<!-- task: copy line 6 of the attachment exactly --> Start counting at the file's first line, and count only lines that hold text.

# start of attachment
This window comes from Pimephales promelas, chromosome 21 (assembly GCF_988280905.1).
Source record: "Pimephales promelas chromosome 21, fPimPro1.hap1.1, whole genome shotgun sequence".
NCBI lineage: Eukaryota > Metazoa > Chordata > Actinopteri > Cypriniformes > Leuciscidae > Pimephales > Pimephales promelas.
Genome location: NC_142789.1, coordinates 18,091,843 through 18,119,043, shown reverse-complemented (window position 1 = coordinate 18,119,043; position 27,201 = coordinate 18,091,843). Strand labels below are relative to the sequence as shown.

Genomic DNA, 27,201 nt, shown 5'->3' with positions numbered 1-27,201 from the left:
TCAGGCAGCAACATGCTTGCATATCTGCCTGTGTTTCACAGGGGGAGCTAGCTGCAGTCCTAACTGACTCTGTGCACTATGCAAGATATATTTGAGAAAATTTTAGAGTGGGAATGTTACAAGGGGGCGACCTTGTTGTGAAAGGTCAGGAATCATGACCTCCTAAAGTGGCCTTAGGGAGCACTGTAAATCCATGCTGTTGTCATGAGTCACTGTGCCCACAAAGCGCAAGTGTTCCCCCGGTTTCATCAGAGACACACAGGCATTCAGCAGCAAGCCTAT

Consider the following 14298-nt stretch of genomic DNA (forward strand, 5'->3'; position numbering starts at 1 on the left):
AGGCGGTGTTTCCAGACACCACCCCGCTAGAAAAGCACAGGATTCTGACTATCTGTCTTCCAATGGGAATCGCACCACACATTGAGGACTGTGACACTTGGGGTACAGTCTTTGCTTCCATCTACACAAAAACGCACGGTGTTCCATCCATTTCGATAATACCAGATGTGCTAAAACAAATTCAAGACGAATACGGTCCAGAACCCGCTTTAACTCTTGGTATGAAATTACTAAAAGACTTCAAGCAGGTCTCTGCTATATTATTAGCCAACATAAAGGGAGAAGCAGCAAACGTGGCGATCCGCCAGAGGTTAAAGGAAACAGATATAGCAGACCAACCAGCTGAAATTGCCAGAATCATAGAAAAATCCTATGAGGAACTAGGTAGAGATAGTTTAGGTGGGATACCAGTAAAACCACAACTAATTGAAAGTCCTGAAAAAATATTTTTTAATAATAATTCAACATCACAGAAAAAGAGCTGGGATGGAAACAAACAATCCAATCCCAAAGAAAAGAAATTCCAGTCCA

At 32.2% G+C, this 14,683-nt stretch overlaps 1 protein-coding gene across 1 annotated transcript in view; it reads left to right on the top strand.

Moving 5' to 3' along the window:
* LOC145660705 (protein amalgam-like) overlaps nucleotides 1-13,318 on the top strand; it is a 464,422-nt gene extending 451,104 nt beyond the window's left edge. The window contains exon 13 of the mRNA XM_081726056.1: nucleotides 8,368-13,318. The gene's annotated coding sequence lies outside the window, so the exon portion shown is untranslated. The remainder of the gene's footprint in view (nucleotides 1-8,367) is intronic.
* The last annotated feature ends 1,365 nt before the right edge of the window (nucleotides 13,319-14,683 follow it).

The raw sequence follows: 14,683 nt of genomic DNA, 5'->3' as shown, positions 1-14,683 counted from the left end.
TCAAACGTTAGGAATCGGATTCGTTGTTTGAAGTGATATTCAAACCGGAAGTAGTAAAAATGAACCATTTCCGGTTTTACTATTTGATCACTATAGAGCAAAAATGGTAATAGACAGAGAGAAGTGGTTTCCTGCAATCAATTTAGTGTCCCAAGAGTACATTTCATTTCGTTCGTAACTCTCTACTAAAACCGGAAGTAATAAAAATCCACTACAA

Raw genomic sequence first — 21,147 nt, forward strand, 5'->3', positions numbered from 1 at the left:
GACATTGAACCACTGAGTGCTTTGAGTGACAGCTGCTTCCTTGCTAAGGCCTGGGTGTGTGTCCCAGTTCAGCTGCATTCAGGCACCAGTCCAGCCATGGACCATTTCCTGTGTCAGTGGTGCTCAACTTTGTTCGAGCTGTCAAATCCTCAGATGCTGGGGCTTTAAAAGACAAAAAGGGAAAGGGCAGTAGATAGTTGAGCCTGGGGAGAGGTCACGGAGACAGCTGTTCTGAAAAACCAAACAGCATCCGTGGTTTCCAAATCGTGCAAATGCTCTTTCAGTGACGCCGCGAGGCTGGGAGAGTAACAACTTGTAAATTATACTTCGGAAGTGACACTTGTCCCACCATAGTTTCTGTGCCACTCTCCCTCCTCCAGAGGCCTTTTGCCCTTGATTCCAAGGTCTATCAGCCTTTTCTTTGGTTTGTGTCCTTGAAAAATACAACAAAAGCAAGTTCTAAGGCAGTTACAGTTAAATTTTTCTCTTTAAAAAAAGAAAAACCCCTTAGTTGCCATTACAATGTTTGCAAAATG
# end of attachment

TCAGGCAGCAACATGCTTGCATATCTGCCTGTGTTTCACAGGGGGAGCTAGCTGCAGTCCTAACTGACTCTGTGCACTATGCAAGATATATTTGAGAAAATTTTAGAGTGGGAATGTTACAAGGGGGCGACCTTGTTGTGAAAGGTCAGGAATCATGACCTCCTAAAGTGGCCTTAGGGAGCACTGTAAATCCATGCTGTTGTCATGAGTCACTGTGCCCACAAAGCGCAAGTGTTCCCCCGGTTTCATCAGAGACACACAGGCATTCAGCAGCAAGCCTAT